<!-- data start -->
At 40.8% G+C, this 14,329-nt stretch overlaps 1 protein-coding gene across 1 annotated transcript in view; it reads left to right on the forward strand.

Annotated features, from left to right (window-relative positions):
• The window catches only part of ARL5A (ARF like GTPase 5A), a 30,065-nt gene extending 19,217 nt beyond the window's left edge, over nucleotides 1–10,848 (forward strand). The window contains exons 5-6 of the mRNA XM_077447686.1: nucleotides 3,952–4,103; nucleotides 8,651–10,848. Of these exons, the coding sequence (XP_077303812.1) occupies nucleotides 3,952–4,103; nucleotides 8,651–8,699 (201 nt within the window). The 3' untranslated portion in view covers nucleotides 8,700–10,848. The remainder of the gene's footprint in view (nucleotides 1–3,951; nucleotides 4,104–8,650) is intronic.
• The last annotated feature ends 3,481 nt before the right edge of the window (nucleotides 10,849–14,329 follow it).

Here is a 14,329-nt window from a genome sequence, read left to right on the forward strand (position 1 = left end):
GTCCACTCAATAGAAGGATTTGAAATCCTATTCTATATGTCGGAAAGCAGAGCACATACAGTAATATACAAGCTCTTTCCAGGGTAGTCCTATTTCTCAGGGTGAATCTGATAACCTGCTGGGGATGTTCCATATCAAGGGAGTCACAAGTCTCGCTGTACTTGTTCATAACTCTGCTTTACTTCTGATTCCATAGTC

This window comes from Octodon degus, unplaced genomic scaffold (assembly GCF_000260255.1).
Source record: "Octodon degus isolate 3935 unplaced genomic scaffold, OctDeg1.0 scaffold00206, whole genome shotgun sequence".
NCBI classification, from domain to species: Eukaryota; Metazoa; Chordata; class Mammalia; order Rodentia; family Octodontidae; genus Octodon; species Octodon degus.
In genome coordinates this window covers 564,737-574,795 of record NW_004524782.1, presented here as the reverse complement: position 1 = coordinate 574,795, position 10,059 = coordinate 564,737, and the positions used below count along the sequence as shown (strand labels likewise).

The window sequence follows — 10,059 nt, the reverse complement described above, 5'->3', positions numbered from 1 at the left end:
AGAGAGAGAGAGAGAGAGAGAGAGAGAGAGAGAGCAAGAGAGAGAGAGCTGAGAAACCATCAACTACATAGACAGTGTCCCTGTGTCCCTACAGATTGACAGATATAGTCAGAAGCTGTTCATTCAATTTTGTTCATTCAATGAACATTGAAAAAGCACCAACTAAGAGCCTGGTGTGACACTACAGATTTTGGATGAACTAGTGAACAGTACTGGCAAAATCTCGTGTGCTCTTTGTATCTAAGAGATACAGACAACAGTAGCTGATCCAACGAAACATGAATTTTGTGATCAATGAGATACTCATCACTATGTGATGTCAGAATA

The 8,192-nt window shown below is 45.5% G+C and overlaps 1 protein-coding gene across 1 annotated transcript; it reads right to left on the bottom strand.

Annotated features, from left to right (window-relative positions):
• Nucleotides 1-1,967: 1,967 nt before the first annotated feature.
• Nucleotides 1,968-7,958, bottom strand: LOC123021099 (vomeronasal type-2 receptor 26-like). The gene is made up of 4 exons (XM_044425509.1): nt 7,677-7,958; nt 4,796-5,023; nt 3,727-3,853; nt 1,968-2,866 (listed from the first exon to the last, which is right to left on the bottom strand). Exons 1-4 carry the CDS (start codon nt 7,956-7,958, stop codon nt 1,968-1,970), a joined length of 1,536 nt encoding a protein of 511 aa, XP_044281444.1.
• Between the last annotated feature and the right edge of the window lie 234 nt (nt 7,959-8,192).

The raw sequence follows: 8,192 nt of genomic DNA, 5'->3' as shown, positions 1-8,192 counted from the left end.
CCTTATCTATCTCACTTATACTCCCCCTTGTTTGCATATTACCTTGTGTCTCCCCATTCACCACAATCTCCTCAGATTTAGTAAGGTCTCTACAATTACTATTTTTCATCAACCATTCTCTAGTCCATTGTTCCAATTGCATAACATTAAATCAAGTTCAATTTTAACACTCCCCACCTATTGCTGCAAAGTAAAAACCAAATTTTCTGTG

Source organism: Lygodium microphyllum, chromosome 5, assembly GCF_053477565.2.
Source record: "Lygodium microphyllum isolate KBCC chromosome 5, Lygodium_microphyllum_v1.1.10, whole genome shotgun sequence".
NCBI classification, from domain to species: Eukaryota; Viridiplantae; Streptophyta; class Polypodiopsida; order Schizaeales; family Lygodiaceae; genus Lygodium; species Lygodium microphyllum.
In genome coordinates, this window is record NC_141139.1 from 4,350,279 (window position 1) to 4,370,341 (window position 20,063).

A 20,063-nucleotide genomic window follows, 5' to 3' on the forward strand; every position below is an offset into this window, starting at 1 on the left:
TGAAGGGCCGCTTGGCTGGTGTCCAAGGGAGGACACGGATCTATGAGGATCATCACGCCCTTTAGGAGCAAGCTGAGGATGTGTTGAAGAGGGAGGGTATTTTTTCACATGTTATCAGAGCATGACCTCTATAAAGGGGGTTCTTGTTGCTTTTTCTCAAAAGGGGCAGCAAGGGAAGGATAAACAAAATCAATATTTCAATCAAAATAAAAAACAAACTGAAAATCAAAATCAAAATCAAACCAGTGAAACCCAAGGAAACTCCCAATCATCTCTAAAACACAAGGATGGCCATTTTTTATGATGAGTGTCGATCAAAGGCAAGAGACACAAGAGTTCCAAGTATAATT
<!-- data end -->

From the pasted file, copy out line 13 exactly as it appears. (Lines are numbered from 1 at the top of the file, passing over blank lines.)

The 8,192-nt window shown below is 45.5% G+C and overlaps 1 protein-coding gene across 1 annotated transcript; it reads right to left on the bottom strand.